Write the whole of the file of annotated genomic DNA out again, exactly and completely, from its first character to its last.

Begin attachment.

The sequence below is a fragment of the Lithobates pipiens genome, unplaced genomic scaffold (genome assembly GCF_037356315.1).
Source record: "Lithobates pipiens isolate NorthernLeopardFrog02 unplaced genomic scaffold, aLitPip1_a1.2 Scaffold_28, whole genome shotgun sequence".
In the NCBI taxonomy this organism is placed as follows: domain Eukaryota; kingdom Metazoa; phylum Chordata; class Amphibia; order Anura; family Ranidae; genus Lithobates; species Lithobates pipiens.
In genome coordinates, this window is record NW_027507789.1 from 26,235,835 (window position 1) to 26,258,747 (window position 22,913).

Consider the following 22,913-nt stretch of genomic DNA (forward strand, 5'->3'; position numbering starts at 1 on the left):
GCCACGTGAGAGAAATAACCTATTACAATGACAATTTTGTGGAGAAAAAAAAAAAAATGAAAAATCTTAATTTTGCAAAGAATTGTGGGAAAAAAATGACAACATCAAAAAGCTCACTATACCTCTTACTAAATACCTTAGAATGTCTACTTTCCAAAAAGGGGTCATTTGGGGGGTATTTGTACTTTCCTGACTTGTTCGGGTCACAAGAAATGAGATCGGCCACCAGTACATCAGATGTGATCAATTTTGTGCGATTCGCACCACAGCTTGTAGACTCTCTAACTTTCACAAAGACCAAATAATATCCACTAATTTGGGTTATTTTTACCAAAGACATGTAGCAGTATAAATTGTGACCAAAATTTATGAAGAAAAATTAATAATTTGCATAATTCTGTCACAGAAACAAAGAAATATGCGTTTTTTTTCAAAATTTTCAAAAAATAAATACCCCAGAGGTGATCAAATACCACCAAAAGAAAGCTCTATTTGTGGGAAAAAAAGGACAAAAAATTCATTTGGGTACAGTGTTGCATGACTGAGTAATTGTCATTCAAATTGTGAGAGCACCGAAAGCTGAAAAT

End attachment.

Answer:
The sequence below is a fragment of the Lithobates pipiens genome, unplaced genomic scaffold (genome assembly GCF_037356315.1).
Source record: "Lithobates pipiens isolate NorthernLeopardFrog02 unplaced genomic scaffold, aLitPip1_a1.2 Scaffold_28, whole genome shotgun sequence".
In the NCBI taxonomy this organism is placed as follows: domain Eukaryota; kingdom Metazoa; phylum Chordata; class Amphibia; order Anura; family Ranidae; genus Lithobates; species Lithobates pipiens.
In genome coordinates, this window is record NW_027507789.1 from 26,235,835 (window position 1) to 26,258,747 (window position 22,913).

Consider the following 22,913-nt stretch of genomic DNA (forward strand, 5'->3'; position numbering starts at 1 on the left):
GCCACGTGAGAGAAATAACCTATTACAATGACAATTTTGTGGAGAAAAAAAAAAAAATGAAAAATCTTAATTTTGCAAAGAATTGTGGGAAAAAAATGACAACATCAAAAAGCTCACTATACCTCTTACTAAATACCTTAGAATGTCTACTTTCCAAAAAGGGGTCATTTGGGGGGTATTTGTACTTTCCTGACTTGTTCGGGTCACAAGAAATGAGATCGGCCACCAGTACATCAGATGTGATCAATTTTGTGCGATTCGCACCACAGCTTGTAGACTCTCTAACTTTCACAAAGACCAAATAATATCCACTAATTTGGGTTATTTTTACCAAAGACATGTAGCAGTATAAATTGTGACCAAAATTTATGAAGAAAAATTAATAATTTGCATAATTCTGTCACAGAAACAAAGAAATATGCGTTTTTTTTCAAAATTTTCAAAAAATAAATACCCCAGAGGTGATCAAATACCACCAAAAGAAAGCTCTATTTGTGGGAAAAAAAGGACAAAAAATTCATTTGGGTACAGTGTTGCATGACTGAGTAATTGTCATTCAAATTGTGAGAGCACCGAAAGCTGAAAAT